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Product: Book - Hardcover
Title: The Unified Modeling Language User Guide
Publisher: Addison-Wesley Professional
Authors: Grady Booch, James Rumbaugh, Ivar Jacobson
Rating: 5/5
Customer opinion - 5 stars out of 5
Very useful for me

I took this chapter by chapter and went straight for what I was interested. Found it surprisingly easy to read. I liked the Common Modeling Techniques portion in each of the chapters which shows how you might use the UML diagram or notation.

Product: Book - Hardcover
Title: Mastering Windows 2000 Server
Publisher: Sybex Inc
Authors: Brian M. Smith, Doug Toombs, Mark Minasi
Rating: 5/5
Customer opinion - 5 stars out of 5
All of Mark Minasi's books are great references

I have a fun job of testing new technologies and make recommendations to management, therefore I walk unbeaten path often. Since Windows 3.1, each time I venture into a new Microsoft technology Mark Minasi's books have been there offering me valuable guidance. Don't let the title mislead you, it is a complete reference to many computer subjects. His easy approach helps you learn more than what you can from some of the dedicated books on the subject you are searching for, as it may be about MS Terminal server, IP Configuration, DNS or DHCP. A book of this size can not be read like a novel, hovever it is a great book for an administrator who may refer it every day, and also a practician like me who runs there in a hurry.

Product: Book - Hardcover
Title: Software Project Management: A Unified Framework
Publisher: Addison-Wesley Professional
Authors: Walker Royce
Rating: 5/5
Customer opinion - 5 stars out of 5
A must have.

This is one of the top books on software project management. One of the best on the suject.

Product: Book - Paperback
Title: C++ How to Program (4th Edition)
Publisher: Prentice Hall
Authors: Harvey M. Deitel, Paul J. Deitel
Rating: 4/5
Customer opinion - 4 stars out of 5
Very Good Book on C++ (Emphasis on Beginners)

This book is probably 75% identical to the Deitels' "C How to Program" book (4th edition, like this book). So, for a little more information, you might take a look at my review of that book here on Amazon. The biggest differences between the books are:

- Even though most of the examples are the same, their implementations have been redone from a C perspective to a C++ perspective. This is not a C book with C++ tacked on. It's a C++ book that leverages examples from a C book. If you hadn't read the other book, you'd never know the examples didn't originate for use in this book.
- This book includes an Elevator Simulation case study using the Unified Modeling Language (UML) to emphasize the object orientedness of C++ and to show the reader how to implement a fairly good-sized project in C++.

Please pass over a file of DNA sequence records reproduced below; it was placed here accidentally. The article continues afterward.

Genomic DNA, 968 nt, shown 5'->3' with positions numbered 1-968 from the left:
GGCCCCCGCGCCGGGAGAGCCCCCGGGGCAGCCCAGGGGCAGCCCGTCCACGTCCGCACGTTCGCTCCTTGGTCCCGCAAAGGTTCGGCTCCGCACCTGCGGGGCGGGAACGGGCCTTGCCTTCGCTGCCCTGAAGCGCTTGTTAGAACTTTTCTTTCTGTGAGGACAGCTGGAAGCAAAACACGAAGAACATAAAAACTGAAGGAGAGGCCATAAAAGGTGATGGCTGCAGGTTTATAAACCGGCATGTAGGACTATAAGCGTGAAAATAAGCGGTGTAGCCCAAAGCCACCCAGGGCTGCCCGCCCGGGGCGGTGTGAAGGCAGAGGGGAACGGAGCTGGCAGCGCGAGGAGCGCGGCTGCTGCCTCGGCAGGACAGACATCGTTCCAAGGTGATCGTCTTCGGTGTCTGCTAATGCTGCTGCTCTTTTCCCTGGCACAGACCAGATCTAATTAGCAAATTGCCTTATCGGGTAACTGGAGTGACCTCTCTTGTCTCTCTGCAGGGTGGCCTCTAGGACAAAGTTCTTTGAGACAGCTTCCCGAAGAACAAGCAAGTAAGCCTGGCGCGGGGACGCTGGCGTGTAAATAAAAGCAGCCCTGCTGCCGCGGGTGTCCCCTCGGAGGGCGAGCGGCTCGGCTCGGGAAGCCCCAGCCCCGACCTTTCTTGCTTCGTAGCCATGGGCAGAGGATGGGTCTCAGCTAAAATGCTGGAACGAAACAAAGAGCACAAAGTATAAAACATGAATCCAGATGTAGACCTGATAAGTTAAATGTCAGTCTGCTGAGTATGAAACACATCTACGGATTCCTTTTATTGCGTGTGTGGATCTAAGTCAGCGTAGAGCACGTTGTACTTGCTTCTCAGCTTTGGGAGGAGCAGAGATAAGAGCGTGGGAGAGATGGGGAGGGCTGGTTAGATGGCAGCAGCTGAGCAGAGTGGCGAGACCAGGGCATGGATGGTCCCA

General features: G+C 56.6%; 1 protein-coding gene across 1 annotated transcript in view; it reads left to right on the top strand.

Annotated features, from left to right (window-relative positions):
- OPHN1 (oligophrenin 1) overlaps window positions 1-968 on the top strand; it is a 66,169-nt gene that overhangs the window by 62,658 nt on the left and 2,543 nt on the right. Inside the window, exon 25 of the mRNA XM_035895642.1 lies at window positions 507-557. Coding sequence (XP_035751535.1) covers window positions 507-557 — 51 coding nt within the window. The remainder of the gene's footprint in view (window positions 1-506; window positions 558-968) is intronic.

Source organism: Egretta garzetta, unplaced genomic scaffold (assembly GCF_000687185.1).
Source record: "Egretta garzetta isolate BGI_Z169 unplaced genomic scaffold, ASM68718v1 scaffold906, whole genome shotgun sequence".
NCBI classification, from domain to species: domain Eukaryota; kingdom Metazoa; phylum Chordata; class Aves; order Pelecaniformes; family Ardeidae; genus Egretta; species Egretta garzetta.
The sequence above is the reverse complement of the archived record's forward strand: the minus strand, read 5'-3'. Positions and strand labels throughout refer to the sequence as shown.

- Although the C version of the book also includes a C++ segment, this book gives a far more in-depth coverage and includes some things that aren't included there (the Standard Template Library comes to mind).

So, which book to choose? If you're using these books for a class, there's no choice: get the one the class requires. If you're trying to learn C++ on your own from scratch, this book is the best choice. If you don't know whether you should learn C or C++, this is also the book to get: it's probably heresy to say, but if you know C++, you essentially know C. If you're a pure C type, you might pick up the C version as an excellent reference and read the segments on C++ and Java included in that book. Those segments are condensed enough that you shouldn't be bored going through them. As with the C book, in the preface of this book, the Deitels state that the book is for everyone (beginners to experts) who want to learn the language. They've made a very good stab at that goal, but realistically, I'd have to say that those who are professional programmers in other languages will find this book too long for their needs.

A couple of additional notes. First, the use of color in this book seems to be a recurring motif in the reviews here. I was very pleased with the book's use of color. As fully explained in the preface, all that color conveys information to the reader: it's not there for decoration. First, the code examples (and there are a lot of them) all have a light yellow background, so they are automatically offset from the rest of the text. Then, the type within the coding segments uses other colors to mean certain things: comments are in green, keywords are in dark blue, errors are in red, constants and literal values are in light blue, and all other code is in black. Newly introduced code is also highlighted for emphasis. This is very much in keeping with what various IDEs do to make code more readable (see any of Microsoft's Visual xxx products, the Eclipse Project Universal Tool Platform (specifically, the C/C++ Development Tools), and the Bloodshed Dev-C++ IDE). Beyond that, the book also uses colors to emphasize the titles of the programming tips in the text (i.e., Good Programming Practices, Common Programming Errors, Performance Tips, Portability Tips, Software Engineering Observations, and Testing and Debugging Tips). Again, all of this is an excellent way to convey more information to the reader and is not "distracting" in any way.

On an entirely different note, as an aside, this book is used in Florida State University's COP 3330: "Object-Oriented Programming" course.

Overall, this is a very good book. Experienced programmers might prefer something more terse, but all others will be pleased. I give it 4 stars out of 5.